Liver cancer treatment – what is next?

Modern methodology

The modern drug design approach for anti-cancer products seems to be based on a concept that a disease can be cured if:

  1. The pathological mechanism that causes the disease (i.e something that can be the drug target, usually proteins) is identified
  2. An active chemical substance can inhibit this very mechanism/protein.


More details about this here:


This is by no doubt a very simple and straightforward approach. It does not differ very much from antibiotics development, where the pathogen is most often the obvious target. To treat this kind of disease is therefore a matter of finding a chemical that directly or indirectly kills the bug. However, this might not be the only and probably also not the best approach in cancer of other non-infectious and complex conditions.


The creativity in drug development has now narrowed into providing screening processes automatization and methods to identify the target. The success of some few drug candidates and validated targets obtained using this strategy is now being endlessly copied by many “me-too” products in a hope that just “my me-too” product will be better than the original.



Mode of action



1. Afinitor


mTOR inhibitor


Phase III

2. Brivanib

Bristol-Myers Squibb

VEGFR, FGFR inhibitor


Phase III

3. Linifanib


VEGFR, FGFR, FLT3 inhibitor


Phase III

4. Muparfostat

Medigen Biotech

Heparanase, VEGF, FGF inhibitor


Phase III

5. Orantinib


VEGFR-2, FGFR-2, PDGFR inhibitor


Phase III

6. Peretinoin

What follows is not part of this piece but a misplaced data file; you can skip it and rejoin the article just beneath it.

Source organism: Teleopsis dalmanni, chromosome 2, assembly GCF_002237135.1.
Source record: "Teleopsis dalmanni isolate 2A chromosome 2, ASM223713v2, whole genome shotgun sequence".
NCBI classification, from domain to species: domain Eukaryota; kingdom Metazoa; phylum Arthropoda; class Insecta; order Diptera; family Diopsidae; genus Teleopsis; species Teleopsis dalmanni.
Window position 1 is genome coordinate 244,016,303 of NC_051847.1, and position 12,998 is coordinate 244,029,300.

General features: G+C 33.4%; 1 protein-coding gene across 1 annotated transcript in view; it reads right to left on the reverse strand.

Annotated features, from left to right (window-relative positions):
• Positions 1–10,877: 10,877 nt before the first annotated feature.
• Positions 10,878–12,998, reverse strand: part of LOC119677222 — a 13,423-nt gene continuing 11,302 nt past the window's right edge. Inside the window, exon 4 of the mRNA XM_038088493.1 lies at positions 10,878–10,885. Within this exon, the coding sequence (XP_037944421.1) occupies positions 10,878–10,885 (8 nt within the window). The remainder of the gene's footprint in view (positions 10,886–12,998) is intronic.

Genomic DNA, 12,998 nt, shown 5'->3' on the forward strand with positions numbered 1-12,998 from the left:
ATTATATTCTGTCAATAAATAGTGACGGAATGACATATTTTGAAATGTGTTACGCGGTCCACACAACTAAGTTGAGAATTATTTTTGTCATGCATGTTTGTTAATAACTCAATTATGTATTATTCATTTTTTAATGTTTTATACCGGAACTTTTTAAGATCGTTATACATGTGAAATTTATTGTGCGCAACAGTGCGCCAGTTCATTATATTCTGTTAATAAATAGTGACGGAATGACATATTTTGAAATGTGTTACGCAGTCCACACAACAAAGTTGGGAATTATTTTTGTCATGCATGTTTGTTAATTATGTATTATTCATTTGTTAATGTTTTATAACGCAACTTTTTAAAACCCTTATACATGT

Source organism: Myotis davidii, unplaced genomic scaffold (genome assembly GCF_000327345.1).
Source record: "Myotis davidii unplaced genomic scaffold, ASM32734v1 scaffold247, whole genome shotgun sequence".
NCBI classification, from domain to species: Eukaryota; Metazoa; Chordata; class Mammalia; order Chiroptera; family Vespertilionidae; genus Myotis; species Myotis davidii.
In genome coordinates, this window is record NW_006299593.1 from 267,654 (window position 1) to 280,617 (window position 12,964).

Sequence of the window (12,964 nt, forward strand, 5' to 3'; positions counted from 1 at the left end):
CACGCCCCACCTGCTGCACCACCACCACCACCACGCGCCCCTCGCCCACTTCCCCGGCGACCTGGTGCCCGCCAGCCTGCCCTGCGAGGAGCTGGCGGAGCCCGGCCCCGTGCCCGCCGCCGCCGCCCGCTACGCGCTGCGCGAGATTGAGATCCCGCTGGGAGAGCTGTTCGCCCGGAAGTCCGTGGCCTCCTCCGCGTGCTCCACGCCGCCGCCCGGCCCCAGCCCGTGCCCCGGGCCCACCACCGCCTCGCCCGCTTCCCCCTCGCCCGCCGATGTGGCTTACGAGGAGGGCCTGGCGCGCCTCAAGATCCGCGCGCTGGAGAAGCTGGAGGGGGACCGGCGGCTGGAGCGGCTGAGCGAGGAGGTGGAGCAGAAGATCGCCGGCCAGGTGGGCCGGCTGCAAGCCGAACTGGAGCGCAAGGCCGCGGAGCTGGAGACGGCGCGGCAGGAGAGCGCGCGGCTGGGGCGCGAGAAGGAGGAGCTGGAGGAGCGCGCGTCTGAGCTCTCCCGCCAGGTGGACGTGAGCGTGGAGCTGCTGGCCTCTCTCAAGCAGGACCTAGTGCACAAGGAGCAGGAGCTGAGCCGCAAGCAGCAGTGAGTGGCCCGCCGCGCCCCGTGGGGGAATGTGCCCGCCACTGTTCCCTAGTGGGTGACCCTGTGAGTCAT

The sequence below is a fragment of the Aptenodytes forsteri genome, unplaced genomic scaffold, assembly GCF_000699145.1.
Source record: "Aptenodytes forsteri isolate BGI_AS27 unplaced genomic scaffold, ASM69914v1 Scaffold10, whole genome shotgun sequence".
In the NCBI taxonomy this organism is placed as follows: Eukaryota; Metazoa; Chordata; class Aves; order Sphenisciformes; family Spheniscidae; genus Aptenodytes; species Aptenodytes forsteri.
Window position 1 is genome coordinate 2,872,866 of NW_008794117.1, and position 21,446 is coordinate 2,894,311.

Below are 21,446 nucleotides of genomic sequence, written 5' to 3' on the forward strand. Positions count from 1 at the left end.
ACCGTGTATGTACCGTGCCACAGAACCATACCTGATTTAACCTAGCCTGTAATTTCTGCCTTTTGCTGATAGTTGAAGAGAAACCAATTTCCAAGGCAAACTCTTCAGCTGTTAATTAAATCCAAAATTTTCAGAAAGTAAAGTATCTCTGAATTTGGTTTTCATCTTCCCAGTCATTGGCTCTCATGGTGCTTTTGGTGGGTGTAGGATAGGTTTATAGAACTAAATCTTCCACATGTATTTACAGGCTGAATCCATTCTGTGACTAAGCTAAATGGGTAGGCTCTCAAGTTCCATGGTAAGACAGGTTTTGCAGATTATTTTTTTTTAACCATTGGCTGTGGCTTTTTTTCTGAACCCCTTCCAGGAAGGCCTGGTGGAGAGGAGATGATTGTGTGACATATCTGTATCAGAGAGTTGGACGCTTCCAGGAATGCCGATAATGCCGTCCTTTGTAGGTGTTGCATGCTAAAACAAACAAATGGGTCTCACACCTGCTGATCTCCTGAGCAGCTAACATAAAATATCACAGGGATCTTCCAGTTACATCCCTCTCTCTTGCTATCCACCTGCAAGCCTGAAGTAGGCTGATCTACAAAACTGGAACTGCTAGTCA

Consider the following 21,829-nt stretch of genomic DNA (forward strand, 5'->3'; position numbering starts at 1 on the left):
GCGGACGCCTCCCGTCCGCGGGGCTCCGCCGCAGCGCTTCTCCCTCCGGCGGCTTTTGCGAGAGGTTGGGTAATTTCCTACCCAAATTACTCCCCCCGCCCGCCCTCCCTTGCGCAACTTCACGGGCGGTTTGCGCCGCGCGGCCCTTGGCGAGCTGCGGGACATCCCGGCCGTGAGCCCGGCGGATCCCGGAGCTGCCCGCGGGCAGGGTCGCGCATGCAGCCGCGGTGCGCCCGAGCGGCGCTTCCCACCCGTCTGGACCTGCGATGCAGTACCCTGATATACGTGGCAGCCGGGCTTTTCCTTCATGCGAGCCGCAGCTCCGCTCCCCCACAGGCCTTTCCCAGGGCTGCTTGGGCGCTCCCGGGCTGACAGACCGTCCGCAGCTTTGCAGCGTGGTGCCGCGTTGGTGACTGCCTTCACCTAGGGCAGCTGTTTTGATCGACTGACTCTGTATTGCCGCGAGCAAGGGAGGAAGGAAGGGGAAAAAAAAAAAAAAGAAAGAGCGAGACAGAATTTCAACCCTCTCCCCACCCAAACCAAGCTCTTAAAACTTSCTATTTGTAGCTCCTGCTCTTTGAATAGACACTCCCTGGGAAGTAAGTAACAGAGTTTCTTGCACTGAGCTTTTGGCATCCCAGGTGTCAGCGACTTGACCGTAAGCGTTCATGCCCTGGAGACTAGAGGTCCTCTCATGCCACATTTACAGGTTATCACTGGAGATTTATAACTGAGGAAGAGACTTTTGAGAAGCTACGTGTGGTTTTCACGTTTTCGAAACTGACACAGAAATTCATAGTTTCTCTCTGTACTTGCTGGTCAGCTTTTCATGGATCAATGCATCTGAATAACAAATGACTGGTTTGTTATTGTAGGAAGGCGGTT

Phase III

7. Sutent


VEGFR, PDGFR, FLT3, c-kit, RET inhibitor


Phase III

8. Tivantinib




Phase III

9. TS-1


Thymidylate synthase inhibitor


Phase III


Is it good or bad?

Liver cancer is a cancer with the growing mortality and lack of satisfactory treatment for the majority of patients. The needs are, in other words, still largely unmet. From the business point of view it should be an extremely favorable market both today and in the future for pharma companies to bet on, to be present in, to thrive in. And indeed, it looks like that the interest is high – a lot of products went into the developmental pipeline during the past decade… Until they fail one after one or their development is being discontinued (failed). Why so?


Let’s take a closer look into 9 latest products against liver cancer discontinued after phase III of the clinical development, i.e. after the most expensive phase. The modes of action of these compounds were known to be successful in other cancer types, and yet these drugs have failed. Does it mean that liver cancer needs a different strategy? What if all modern methodology of drug design is doomed to failure just in liver cancer due to some special features of this organ?


Special treatment

It looks like “one target – one molecule” methodology that is so popular and successful in other cancer types does not work equally well for development of efficient liver cancer products. Tens of target proteins were examined and millions of compounds were tested as potential drug candidates against liver cancer, and failed one after one. Which is why the odds are now very low that another new synthesized chemical compound will magically be very efficient. It looks like liver cancer needs a very special treatment.

But the market is still huge, needs are unmet and conditions for (big or small) pharma are favorable more than ever.

And lucky will be those who can first propose a solution for a more efficient treatment of liver cancer. In baseball it is called the “home run,” and in drug development it will hopefully be called the “BeloGal® track”.



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